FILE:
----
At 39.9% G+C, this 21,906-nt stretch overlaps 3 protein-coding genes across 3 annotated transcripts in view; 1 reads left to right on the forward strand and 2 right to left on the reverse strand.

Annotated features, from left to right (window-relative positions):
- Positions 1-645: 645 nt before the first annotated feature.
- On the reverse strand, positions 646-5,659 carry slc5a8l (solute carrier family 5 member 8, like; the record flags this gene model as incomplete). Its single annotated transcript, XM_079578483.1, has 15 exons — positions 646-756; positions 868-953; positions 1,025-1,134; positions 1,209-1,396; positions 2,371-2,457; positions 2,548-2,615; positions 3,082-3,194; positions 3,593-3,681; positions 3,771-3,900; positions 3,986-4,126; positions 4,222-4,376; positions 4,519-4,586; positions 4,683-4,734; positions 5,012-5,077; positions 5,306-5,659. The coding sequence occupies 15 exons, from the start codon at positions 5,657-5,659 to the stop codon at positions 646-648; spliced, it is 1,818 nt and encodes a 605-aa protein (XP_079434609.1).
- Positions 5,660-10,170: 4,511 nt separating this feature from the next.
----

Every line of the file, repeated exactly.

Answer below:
At 39.9% G+C, this 21,906-nt stretch overlaps 3 protein-coding genes across 3 annotated transcripts in view; 1 reads left to right on the forward strand and 2 right to left on the reverse strand.

Annotated features, from left to right (window-relative positions):
- Positions 1-645: 645 nt before the first annotated feature.
- On the reverse strand, positions 646-5,659 carry slc5a8l (solute carrier family 5 member 8, like; the record flags this gene model as incomplete). Its single annotated transcript, XM_079578483.1, has 15 exons — positions 646-756; positions 868-953; positions 1,025-1,134; positions 1,209-1,396; positions 2,371-2,457; positions 2,548-2,615; positions 3,082-3,194; positions 3,593-3,681; positions 3,771-3,900; positions 3,986-4,126; positions 4,222-4,376; positions 4,519-4,586; positions 4,683-4,734; positions 5,012-5,077; positions 5,306-5,659. The coding sequence occupies 15 exons, from the start codon at positions 5,657-5,659 to the stop codon at positions 646-648; spliced, it is 1,818 nt and encodes a 605-aa protein (XP_079434609.1).
- Positions 5,660-10,170: 4,511 nt separating this feature from the next.